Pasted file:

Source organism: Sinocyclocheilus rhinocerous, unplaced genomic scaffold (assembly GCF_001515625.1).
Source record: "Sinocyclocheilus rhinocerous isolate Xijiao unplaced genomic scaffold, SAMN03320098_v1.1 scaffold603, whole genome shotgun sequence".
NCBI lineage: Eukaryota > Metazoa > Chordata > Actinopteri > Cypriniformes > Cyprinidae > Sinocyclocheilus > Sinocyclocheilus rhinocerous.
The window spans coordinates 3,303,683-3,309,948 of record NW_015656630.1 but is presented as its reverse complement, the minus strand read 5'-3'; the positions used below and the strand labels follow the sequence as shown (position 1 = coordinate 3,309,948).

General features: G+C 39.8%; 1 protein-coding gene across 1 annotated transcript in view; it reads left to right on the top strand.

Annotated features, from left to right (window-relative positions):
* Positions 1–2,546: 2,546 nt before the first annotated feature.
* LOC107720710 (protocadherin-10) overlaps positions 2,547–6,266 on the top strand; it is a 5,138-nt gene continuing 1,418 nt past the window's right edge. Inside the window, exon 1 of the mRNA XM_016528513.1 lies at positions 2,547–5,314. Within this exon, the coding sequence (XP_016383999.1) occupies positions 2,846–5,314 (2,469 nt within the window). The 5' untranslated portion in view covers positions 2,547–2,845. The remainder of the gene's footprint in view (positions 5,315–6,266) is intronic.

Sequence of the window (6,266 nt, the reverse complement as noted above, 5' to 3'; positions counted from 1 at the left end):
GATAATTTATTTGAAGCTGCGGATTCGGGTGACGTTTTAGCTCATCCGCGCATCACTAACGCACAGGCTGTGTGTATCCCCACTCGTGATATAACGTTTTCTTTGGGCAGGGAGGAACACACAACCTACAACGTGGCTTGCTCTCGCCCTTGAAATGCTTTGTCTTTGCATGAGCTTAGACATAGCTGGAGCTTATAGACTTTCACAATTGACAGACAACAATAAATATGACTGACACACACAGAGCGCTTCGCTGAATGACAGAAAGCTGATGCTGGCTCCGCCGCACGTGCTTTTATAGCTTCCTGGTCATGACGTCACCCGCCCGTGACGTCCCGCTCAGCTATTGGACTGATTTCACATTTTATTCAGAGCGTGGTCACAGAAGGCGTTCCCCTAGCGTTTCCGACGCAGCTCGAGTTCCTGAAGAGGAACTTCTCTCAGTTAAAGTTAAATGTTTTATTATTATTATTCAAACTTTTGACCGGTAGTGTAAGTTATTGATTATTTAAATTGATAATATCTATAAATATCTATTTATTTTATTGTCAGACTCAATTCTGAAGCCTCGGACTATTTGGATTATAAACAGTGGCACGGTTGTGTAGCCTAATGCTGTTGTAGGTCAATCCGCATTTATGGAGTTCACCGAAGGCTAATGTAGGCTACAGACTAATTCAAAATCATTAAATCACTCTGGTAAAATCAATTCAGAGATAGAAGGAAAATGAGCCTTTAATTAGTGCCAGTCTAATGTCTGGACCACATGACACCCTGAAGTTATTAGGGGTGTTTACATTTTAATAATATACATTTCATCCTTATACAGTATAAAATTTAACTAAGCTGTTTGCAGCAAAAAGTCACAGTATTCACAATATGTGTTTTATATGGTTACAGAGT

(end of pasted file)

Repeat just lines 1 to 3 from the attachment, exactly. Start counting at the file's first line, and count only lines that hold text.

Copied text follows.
Source organism: Sinocyclocheilus rhinocerous, unplaced genomic scaffold (assembly GCF_001515625.1).
Source record: "Sinocyclocheilus rhinocerous isolate Xijiao unplaced genomic scaffold, SAMN03320098_v1.1 scaffold603, whole genome shotgun sequence".
NCBI lineage: Eukaryota > Metazoa > Chordata > Actinopteri > Cypriniformes > Cyprinidae > Sinocyclocheilus > Sinocyclocheilus rhinocerous.